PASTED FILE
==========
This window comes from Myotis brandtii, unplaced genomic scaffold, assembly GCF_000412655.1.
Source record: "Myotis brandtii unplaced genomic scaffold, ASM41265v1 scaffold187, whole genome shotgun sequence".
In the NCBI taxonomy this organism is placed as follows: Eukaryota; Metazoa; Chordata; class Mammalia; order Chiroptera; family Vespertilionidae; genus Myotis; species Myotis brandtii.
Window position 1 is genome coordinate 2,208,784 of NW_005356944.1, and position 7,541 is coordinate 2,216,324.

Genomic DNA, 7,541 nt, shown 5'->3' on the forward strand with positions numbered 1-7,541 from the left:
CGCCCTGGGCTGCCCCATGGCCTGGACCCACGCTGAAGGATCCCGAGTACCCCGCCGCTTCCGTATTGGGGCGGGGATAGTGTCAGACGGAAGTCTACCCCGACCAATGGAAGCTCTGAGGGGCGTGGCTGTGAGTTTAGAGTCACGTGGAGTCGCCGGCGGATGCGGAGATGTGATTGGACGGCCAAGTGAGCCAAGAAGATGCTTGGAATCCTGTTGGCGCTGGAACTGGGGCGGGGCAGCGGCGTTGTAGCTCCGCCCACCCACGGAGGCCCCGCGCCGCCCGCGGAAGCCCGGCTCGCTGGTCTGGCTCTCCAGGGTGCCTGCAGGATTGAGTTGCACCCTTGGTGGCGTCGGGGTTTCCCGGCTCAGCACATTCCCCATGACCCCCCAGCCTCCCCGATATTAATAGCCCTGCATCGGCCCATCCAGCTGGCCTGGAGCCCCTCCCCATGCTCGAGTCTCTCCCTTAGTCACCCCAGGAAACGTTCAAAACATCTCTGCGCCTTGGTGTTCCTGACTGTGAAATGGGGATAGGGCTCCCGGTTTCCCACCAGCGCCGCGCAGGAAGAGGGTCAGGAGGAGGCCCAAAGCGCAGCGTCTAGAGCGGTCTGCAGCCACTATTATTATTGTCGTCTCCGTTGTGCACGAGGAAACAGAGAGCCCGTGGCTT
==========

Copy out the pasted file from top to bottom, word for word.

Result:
This window comes from Myotis brandtii, unplaced genomic scaffold, assembly GCF_000412655.1.
Source record: "Myotis brandtii unplaced genomic scaffold, ASM41265v1 scaffold187, whole genome shotgun sequence".
In the NCBI taxonomy this organism is placed as follows: Eukaryota; Metazoa; Chordata; class Mammalia; order Chiroptera; family Vespertilionidae; genus Myotis; species Myotis brandtii.
Window position 1 is genome coordinate 2,208,784 of NW_005356944.1, and position 7,541 is coordinate 2,216,324.

Genomic DNA, 7,541 nt, shown 5'->3' on the forward strand with positions numbered 1-7,541 from the left:
CGCCCTGGGCTGCCCCATGGCCTGGACCCACGCTGAAGGATCCCGAGTACCCCGCCGCTTCCGTATTGGGGCGGGGATAGTGTCAGACGGAAGTCTACCCCGACCAATGGAAGCTCTGAGGGGCGTGGCTGTGAGTTTAGAGTCACGTGGAGTCGCCGGCGGATGCGGAGATGTGATTGGACGGCCAAGTGAGCCAAGAAGATGCTTGGAATCCTGTTGGCGCTGGAACTGGGGCGGGGCAGCGGCGTTGTAGCTCCGCCCACCCACGGAGGCCCCGCGCCGCCCGCGGAAGCCCGGCTCGCTGGTCTGGCTCTCCAGGGTGCCTGCAGGATTGAGTTGCACCCTTGGTGGCGTCGGGGTTTCCCGGCTCAGCACATTCCCCATGACCCCCCAGCCTCCCCGATATTAATAGCCCTGCATCGGCCCATCCAGCTGGCCTGGAGCCCCTCCCCATGCTCGAGTCTCTCCCTTAGTCACCCCAGGAAACGTTCAAAACATCTCTGCGCCTTGGTGTTCCTGACTGTGAAATGGGGATAGGGCTCCCGGTTTCCCACCAGCGCCGCGCAGGAAGAGGGTCAGGAGGAGGCCCAAAGCGCAGCGTCTAGAGCGGTCTGCAGCCACTATTATTATTGTCGTCTCCGTTGTGCACGAGGAAACAGAGAGCCCGTGGCTT